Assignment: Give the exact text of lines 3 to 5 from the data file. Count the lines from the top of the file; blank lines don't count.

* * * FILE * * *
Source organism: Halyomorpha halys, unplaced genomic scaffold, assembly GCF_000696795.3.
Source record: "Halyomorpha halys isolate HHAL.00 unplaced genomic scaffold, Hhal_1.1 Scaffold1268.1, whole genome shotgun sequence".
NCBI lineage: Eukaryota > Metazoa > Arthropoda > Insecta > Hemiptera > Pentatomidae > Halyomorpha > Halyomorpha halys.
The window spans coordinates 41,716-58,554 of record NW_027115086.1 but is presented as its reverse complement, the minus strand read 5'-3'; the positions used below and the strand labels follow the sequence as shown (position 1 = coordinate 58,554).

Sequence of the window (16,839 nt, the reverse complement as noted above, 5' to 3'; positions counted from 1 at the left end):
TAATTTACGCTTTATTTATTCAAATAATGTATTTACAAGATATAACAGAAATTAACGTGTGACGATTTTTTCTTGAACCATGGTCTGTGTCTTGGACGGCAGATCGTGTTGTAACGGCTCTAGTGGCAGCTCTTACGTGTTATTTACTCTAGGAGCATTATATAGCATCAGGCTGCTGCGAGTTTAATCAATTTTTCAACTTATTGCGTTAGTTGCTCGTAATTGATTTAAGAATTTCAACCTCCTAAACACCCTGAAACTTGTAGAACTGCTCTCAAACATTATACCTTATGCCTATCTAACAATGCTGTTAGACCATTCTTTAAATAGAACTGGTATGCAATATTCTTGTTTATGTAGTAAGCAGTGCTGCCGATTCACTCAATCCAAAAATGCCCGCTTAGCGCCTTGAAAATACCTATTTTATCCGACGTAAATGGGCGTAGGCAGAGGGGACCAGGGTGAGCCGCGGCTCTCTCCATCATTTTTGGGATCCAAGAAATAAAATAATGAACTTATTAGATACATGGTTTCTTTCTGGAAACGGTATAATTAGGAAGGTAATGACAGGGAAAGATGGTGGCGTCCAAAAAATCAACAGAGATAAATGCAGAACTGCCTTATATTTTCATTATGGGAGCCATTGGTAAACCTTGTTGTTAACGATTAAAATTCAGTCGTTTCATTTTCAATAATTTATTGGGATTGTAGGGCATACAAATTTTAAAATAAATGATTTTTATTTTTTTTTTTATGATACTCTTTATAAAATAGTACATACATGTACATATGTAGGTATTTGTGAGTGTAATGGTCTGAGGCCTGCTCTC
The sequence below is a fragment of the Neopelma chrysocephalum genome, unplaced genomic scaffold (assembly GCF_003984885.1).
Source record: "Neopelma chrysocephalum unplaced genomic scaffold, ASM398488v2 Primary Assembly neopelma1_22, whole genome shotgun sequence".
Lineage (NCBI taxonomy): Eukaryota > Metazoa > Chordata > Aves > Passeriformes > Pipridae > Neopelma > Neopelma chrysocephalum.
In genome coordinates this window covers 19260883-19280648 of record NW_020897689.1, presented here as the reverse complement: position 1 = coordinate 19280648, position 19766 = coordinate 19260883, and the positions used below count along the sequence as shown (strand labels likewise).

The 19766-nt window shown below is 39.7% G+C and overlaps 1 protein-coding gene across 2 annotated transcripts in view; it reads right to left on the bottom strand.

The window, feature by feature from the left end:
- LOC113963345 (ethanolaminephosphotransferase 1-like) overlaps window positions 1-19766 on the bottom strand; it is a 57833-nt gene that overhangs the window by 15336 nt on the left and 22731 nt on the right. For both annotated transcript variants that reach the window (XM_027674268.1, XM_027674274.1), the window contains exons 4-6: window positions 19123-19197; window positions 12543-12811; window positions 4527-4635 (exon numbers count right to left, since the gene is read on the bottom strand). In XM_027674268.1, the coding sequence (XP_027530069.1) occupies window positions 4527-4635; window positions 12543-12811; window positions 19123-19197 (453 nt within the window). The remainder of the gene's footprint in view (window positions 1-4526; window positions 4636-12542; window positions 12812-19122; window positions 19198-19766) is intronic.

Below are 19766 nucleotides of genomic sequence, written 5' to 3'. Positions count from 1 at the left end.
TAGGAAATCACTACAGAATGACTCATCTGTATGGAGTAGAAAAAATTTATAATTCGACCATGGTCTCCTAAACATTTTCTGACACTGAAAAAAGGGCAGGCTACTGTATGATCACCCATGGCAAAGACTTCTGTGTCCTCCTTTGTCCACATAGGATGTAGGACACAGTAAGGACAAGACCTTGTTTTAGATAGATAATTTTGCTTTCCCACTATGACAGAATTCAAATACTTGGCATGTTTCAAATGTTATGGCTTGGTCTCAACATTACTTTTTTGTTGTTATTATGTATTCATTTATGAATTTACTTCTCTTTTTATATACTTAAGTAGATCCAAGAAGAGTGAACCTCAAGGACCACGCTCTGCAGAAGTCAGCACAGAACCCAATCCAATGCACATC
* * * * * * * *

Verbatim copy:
NCBI lineage: Eukaryota > Metazoa > Arthropoda > Insecta > Hemiptera > Pentatomidae > Halyomorpha > Halyomorpha halys.
The window spans coordinates 41,716-58,554 of record NW_027115086.1 but is presented as its reverse complement, the minus strand read 5'-3'; the positions used below and the strand labels follow the sequence as shown (position 1 = coordinate 58,554).

Sequence of the window (16,839 nt, the reverse complement as noted above, 5' to 3'; positions counted from 1 at the left end):